Angelina Jolie Implants - Preventive Mastectomy And Breast Reconstruction
Angelina Jolie is an actress and Goodwill Ambassador for the United Nations High Commissioner for Refugees. However, helping others does not excuse her from suffering from health issues such as a high risk of cancer, which is why Angelina Jolie implants prompted a firestorm of media attention.
Angelina Jolie decided to have a preventive double mastectomy after a genetic test showed that her risk of getting breast cancer was much higher than average because of a mutation in the BRCA1 gene.
The BRCA1 gene mutation is said to increase the risk of breast cancer by 87 percent. Where did Jolie get this illness? Jolie revealed that this type of cancer runs in her family. The fact that Jolie's mother, her maternal grandmother, and most recently her aunt all passed away from the illness added support to her choice in this case.
Breast cancer is hereditary. Around 5% to 10% of breast cancer cases are thought to be hereditary, which means they are caused by gene changes (mutations) passed down from a parent. Hereditary breast cancer is most often caused by a change in the BRCA1 or BRCA2 gene that is passed down from one generation to the next.
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Another topic of discussion was Jolie's decision to get "teardrop" implants. Teardrop or other shaped implants are the most natural-looking and feeling. During all three of Jolie's surgeries, the scars were kept as small as possible by using a common method: operating through the creases under her breasts.
The second procedure was a total mastectomy, in which the breast tissue was removed and tissue expanders were inserted. The first procedure aimed to save the nipples. But no evidence of cancer was found.
While some women choose to have their implants placed at the same time as their mastectomy, Jolie opted to have a third procedure to finalize their placement in order to help guarantee the best cosmetic results. Additionally, donor skin was used during the procedure to shape and support the implants. All three surgeries took less than three months to complete from beginning to end. Jolie and her doctor are happy with the outcome. Adds Jolie:
I have been very happy just to see the discussion about women’s health expanded, and that means the world to me and after losing my mom.- Jolina Jolie, an actress who opted to mastectomy
In that case, the mastectomy surgeon makes sure the best outcomes are achieved throughout the procedure. According to a study published in the ASPS journal Plastic and Reconstructive Surgery, complications are rare with immediate breast reconstruction. It also makes you look better, looks more natural than implants, takes less time to heal, and costs less than implants.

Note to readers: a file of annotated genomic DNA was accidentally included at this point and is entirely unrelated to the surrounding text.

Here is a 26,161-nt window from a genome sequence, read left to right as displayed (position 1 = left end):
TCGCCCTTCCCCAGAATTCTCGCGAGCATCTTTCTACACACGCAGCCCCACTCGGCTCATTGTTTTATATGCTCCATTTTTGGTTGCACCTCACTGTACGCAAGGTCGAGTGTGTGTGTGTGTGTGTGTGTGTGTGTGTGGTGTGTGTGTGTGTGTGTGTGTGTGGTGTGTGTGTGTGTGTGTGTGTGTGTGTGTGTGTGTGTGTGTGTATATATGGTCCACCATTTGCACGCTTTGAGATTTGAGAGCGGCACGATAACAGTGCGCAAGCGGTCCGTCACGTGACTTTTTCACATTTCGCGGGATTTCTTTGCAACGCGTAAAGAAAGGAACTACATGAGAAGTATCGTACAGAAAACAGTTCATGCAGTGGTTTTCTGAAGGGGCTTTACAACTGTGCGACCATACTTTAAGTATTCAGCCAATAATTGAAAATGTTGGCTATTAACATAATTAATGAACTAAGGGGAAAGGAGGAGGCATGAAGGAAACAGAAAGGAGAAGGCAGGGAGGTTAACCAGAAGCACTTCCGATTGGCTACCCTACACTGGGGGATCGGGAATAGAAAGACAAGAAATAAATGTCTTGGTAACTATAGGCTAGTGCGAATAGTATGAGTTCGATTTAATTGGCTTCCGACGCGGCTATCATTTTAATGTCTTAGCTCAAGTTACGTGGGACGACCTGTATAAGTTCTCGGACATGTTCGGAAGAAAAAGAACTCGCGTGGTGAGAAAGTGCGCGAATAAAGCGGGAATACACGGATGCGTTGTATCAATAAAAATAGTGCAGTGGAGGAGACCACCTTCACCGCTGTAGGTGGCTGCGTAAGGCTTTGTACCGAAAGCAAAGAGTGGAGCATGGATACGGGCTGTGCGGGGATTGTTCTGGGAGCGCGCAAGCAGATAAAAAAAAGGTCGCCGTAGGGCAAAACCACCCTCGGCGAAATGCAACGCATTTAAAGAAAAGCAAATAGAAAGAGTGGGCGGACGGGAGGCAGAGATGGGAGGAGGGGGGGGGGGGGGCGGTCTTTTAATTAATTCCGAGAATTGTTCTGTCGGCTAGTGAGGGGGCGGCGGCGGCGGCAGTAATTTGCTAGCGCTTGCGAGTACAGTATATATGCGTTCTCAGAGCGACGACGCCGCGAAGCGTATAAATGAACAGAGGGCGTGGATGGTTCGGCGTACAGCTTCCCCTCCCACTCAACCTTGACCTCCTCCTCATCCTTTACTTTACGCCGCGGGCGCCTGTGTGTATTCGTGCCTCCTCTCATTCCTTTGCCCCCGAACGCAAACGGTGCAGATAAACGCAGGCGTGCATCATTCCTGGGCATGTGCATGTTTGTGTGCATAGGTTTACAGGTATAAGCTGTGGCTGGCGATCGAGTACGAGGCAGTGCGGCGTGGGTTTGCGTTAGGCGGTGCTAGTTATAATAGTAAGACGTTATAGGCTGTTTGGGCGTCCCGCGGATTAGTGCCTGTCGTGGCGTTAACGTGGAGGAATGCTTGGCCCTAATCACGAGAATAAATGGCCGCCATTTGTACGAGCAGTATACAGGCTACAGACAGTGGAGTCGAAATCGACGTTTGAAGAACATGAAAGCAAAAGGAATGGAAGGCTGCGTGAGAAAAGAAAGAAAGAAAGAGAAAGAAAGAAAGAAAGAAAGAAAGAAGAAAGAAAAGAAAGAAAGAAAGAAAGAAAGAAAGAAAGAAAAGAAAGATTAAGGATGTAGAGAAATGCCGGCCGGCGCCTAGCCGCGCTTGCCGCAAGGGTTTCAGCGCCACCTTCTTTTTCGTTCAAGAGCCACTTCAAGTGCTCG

In this video, Dr. George Xipoleas of the Long Island Plastic Surgical Group talks about why some patients might get a Prophylactic Mastectomy, also called a preventative mastectomy. Dr. Xipoleas talks in depth about the different options for breast reconstruction and the risks that may be involved with each one.
Prophylactic Mastectomy and Reconstruction
Breast reconstruction surgery is a major procedure that may necessitate several days in the hospital followed by weeks of recovery at home. The length of recovery is determined by the type of reconstruction used. Patients may have limited activity for up to two months following surgery.
Most women can resume normal activities within 6 to 8 weeks. Your recovery time may be reduced if implants are used without flaps. Consider the following: Certain types of reconstruction surgery do not restore normal breast sensation, but in others, some sensation may return over time.
Angelina Jolie's mother passed away from breast cancer, and she carries the BRCA1 gene mutation. Over the course of her life, she estimated that this gene gave her an 87% chance of developing breast cancer and a 50% chance of developing ovarian cancer.
It's interesting to note that to minimize the visibility of incision scars, all three phases of the surgery were performed through creases in her breasts. She had to have her nipples saved in the first stage, which was accomplished. Her breast tissue was later removed during the second phase and replaced with tissue expanders. Finally, the implants in the shape of a teardrop were inserted nine weeks later.
One member of the operating room staff who worked on Jolie was moved by the actress's benevolence and strength of character as she spoke publicly about her experience with a mastectomy, reconstruction, and recovery. As time goes on, her story will hopefully encourage more and more high-risk women to get genetic screening.
Women generally have a better understanding of preventative mastectomy and reconstruction now than in the past. This phenomenon has been called the "Angelina Jolie effect" by the media. It is a great example of how one woman has made a huge difference in so many people's lives.